It may sound diffuse as an album, but it all holds together as part of a singular vision from Clark and his co-producer, Jacob Sciba, a longtime Austin friend and chief engineer at Arlyn Studios where most of This Land was laid down. Clark has had interest from some of the top producers in music but has found most of them are interested in bringing out just one aspect of his multi-faceted musical persona. Sciba is the pal and sonic wizard who comprehends the scope of what Clark does, and welcomes it… and is faced with the challenge of making something sonically coherent out of all these styles.
How to position Clark has been a cheerful problem from the start, since he was a blues aficionado who loved hanging with the hip-hop kids just as much as he relished going to local Pinetop Perkins shows. He grew up watching music television, but not so much MTV. “I kind of got introduced to everything by watching ‘Austin City Limits,’ which had Clapton, Buddy Guy, B.B. King, Bonnie Raitt, Jimmy Vaughan, Robert Cray,” he’s said. “It all kind of hit me at once, and I just loved anything that sounded bluesy or rock & roll that felt dangerous and had loud guitar solos up front. Ultimately I figured out where it all came from, and I think the thing that really resonated with me was guys like Albert King and Freddie King — the three Kings,” along with B.B. Soon, as a barely-teen prodigy, he was making his way out in to the real world, being mentored by Austin club owner Clifford Antone as he hooked up with every available local legend.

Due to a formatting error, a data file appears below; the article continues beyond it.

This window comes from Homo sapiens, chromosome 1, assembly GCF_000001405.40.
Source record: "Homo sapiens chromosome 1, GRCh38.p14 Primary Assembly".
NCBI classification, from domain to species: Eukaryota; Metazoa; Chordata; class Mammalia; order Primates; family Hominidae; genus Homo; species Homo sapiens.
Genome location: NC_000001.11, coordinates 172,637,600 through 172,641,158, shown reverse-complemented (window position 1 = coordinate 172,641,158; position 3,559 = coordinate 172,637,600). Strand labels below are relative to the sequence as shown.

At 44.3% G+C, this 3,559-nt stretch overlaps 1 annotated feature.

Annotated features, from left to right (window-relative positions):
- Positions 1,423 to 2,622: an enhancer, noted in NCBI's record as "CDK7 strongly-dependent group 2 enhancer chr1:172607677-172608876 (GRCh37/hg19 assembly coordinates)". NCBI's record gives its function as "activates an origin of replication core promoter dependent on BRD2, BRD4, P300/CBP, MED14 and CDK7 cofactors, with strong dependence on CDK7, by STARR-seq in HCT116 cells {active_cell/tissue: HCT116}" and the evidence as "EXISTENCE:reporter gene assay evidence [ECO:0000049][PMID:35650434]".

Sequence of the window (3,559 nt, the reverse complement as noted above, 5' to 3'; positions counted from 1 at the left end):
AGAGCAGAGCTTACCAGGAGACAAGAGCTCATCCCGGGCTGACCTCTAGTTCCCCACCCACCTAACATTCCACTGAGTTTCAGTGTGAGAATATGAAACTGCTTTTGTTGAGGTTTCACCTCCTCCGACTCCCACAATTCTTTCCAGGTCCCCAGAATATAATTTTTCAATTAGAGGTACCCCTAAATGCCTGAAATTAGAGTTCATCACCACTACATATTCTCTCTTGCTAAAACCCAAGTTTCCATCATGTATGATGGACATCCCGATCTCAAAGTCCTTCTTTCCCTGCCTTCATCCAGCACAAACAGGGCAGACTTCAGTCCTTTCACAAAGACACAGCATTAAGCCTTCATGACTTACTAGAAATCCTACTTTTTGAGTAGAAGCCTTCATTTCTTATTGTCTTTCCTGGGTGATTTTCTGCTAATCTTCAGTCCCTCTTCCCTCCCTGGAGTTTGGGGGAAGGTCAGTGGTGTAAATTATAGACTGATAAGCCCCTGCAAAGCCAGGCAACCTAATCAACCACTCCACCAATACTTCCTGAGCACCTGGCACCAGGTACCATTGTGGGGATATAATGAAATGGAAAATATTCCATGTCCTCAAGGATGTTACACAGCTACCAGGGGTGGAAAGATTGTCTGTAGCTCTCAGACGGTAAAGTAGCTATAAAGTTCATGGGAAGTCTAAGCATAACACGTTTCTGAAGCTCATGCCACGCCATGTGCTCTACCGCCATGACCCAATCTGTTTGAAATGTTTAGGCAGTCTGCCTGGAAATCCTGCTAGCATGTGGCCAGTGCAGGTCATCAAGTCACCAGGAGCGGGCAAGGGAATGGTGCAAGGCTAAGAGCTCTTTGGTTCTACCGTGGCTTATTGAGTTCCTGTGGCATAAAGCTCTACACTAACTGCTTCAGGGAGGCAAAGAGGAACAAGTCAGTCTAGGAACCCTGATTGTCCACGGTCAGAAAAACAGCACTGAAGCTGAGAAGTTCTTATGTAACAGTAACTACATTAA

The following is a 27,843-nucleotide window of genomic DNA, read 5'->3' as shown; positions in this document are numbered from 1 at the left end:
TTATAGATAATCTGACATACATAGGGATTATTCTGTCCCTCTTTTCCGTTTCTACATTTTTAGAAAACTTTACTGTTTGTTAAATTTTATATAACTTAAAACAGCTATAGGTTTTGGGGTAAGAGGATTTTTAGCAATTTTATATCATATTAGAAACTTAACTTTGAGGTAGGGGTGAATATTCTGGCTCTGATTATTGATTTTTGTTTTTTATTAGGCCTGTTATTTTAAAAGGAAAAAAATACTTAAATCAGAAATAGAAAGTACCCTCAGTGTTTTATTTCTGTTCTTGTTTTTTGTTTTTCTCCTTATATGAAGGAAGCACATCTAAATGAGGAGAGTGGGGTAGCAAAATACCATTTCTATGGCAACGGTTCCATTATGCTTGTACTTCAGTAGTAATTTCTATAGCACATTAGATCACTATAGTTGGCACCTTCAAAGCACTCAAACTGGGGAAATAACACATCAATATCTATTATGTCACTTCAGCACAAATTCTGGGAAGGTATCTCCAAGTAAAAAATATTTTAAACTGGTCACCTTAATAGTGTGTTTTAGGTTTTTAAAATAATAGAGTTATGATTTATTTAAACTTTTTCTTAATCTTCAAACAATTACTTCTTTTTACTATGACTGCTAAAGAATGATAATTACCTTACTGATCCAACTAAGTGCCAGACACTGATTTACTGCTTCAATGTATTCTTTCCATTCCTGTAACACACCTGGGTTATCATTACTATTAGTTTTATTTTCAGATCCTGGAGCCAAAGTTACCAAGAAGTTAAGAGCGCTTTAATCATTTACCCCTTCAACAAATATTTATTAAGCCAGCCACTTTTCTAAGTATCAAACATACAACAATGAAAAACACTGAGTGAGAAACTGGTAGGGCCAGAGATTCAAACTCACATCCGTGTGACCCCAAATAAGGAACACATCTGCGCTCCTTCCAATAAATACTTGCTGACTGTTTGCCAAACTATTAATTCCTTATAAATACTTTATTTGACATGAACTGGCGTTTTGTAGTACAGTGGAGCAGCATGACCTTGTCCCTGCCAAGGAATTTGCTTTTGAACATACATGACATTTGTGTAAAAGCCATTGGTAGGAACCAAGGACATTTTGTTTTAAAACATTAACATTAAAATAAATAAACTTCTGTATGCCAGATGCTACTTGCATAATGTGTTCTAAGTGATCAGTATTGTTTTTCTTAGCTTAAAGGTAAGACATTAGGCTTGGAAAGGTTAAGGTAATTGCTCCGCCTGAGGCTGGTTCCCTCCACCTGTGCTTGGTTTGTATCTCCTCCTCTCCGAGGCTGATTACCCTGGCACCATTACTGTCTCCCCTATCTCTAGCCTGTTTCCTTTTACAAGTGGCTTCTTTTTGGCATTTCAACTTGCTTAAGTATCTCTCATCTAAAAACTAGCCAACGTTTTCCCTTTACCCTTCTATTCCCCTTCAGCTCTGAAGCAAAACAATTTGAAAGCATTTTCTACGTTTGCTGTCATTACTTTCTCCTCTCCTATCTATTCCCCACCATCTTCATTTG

Local legend Doyle Bramhall brought him to meet Eric Clapton at a Crossroads Festival in 2010, where they jammed with Sheryl Crow. A year later, his Warner Bros. debut release Bright Lights EP became the first EP ever to get the lead review in Rolling Stone, which wrote, “A genuine 21st-century bluesman, raised on the form in all its roughneck roadhouse glory but marked by the present day? That’s been as hard to find as a 21st century clockmaker.”
But Rolling Stone may have really been on to something when the magazine got past his prodigious licks and added, “Suddenly you can envision him dueting with Adele, swapping tunes with Jack Johnson or singing hooks for Nas.” Not all those collaborations came to be, but soon enough he was asked by Alicia Keys to co-write and play guitar on “Fire We Make,” a song from her Girl on Fire album, not long before he released his Warner Bros. Records debut album, Blak And Blu, in 2012. Not long after, "Ain't Messin Round", from Blak And Blu was also nominated for Grammy in 2013 and in 2014, Clark had won his first Grammy for Best Traditional R&B Performance for the track "Please Come Home", from that album. Before long he was benefitting from the advocacy of the Rolling Stones, who’ve repeatedly enlisted him as an opening act and on-stage guest. He played for the Obamas at the White House alongside not just Mick Jagger but B.B. King, Jeff Beck, and Buddy Guy. On a prime-time tribute to the Beatles, he performed alongside Dave Grohl and Joe Walsh. On a similar TV tribute to Stevie Wonder, he teamed up with Beyoncé and Ed Sheeran. On record, he co-wrote and played guitar on Childish Gambino’s “The Night Me and Your Mama Met.” In 2017 he was widely praised as a standout among standouts at the MusiCares benefit honoring Tom Petty & the Heartbreakers, making two appearances that night, one by himself and once in collaboration with the Foo Fighters, huge fans who had recorded with and taken Clark out as their opening act before he graduated to major headliner status.
When the (then-) president of the United States has not only included you on his famous Spotify playlists but called you “the future,” is there anywhere to go from there? This Land proves there is — and it’s a genre-free future that encompasses virtually the entirety of electric roots music and African-American forms and moves forward from there. It’s a landscape that’s his eminent domain.